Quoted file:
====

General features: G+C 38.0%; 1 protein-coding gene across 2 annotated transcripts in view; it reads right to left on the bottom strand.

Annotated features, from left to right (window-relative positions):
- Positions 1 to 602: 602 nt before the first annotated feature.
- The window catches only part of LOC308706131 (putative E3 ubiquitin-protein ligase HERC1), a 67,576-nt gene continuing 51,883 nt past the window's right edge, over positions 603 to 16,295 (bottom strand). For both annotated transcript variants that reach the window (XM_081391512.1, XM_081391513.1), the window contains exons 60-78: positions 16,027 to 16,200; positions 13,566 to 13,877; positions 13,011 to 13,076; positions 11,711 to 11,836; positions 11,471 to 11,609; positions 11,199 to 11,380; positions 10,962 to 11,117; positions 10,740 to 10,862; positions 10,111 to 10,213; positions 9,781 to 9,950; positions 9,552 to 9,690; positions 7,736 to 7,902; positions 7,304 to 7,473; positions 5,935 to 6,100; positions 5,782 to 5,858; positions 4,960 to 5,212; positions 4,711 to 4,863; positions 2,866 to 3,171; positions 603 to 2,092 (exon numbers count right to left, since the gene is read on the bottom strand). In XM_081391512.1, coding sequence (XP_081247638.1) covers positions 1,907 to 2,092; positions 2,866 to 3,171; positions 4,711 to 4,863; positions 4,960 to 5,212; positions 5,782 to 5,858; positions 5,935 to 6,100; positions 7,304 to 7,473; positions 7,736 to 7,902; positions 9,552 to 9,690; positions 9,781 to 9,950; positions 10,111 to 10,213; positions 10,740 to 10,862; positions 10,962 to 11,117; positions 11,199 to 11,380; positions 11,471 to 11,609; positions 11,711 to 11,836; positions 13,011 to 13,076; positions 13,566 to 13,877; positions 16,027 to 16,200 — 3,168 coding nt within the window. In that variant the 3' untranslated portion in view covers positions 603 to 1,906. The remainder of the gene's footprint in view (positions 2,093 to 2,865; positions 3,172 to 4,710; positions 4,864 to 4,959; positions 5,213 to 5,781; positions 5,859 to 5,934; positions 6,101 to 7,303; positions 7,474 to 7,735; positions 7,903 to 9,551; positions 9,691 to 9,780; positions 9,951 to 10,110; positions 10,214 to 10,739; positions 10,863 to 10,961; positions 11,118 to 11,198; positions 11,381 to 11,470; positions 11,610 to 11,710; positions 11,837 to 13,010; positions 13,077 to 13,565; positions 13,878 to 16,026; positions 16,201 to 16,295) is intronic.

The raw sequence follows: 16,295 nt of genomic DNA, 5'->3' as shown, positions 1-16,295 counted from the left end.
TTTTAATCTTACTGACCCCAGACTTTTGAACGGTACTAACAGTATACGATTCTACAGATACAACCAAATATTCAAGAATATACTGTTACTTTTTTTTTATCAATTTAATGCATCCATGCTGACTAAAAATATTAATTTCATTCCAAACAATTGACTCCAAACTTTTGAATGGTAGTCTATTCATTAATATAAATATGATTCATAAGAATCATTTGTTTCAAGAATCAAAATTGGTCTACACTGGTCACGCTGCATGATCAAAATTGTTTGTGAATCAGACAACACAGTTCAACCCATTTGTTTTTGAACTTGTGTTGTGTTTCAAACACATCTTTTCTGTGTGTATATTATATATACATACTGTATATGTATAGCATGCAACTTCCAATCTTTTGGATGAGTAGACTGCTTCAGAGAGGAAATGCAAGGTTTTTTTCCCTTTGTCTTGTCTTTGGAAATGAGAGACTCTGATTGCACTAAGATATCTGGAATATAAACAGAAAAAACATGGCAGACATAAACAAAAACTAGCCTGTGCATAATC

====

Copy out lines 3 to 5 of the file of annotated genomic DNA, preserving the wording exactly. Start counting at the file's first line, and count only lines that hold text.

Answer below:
- Positions 1 to 602: 602 nt before the first annotated feature.
- The window catches only part of LOC308706131 (putative E3 ubiquitin-protein ligase HERC1), a 67,576-nt gene continuing 51,883 nt past the window's right edge, over positions 603 to 16,295 (bottom strand). For both annotated transcript variants that reach the window (XM_081391512.1, XM_081391513.1), the window contains exons 60-78: positions 16,027 to 16,200; positions 13,566 to 13,877; positions 13,011 to 13,076; positions 11,711 to 11,836; positions 11,471 to 11,609; positions 11,199 to 11,380; positions 10,962 to 11,117; positions 10,740 to 10,862; positions 10,111 to 10,213; positions 9,781 to 9,950; positions 9,552 to 9,690; positions 7,736 to 7,902; positions 7,304 to 7,473; positions 5,935 to 6,100; positions 5,782 to 5,858; positions 4,960 to 5,212; positions 4,711 to 4,863; positions 2,866 to 3,171; positions 603 to 2,092 (exon numbers count right to left, since the gene is read on the bottom strand). In XM_081391512.1, coding sequence (XP_081247638.1) covers positions 1,907 to 2,092; positions 2,866 to 3,171; positions 4,711 to 4,863; positions 4,960 to 5,212; positions 5,782 to 5,858; positions 5,935 to 6,100; positions 7,304 to 7,473; positions 7,736 to 7,902; positions 9,552 to 9,690; positions 9,781 to 9,950; positions 10,111 to 10,213; positions 10,740 to 10,862; positions 10,962 to 11,117; positions 11,199 to 11,380; positions 11,471 to 11,609; positions 11,711 to 11,836; positions 13,011 to 13,076; positions 13,566 to 13,877; positions 16,027 to 16,200 — 3,168 coding nt within the window. In that variant the 3' untranslated portion in view covers positions 603 to 1,906. The remainder of the gene's footprint in view (positions 2,093 to 2,865; positions 3,172 to 4,710; positions 4,864 to 4,959; positions 5,213 to 5,781; positions 5,859 to 5,934; positions 6,101 to 7,303; positions 7,474 to 7,735; positions 7,903 to 9,551; positions 9,691 to 9,780; positions 9,951 to 10,110; positions 10,214 to 10,739; positions 10,863 to 10,961; positions 11,118 to 11,198; positions 11,381 to 11,470; positions 11,610 to 11,710; positions 11,837 to 13,010; positions 13,077 to 13,565; positions 13,878 to 16,026; positions 16,201 to 16,295) is intronic.

The raw sequence follows: 16,295 nt of genomic DNA, 5'->3' as shown, positions 1-16,295 counted from the left end.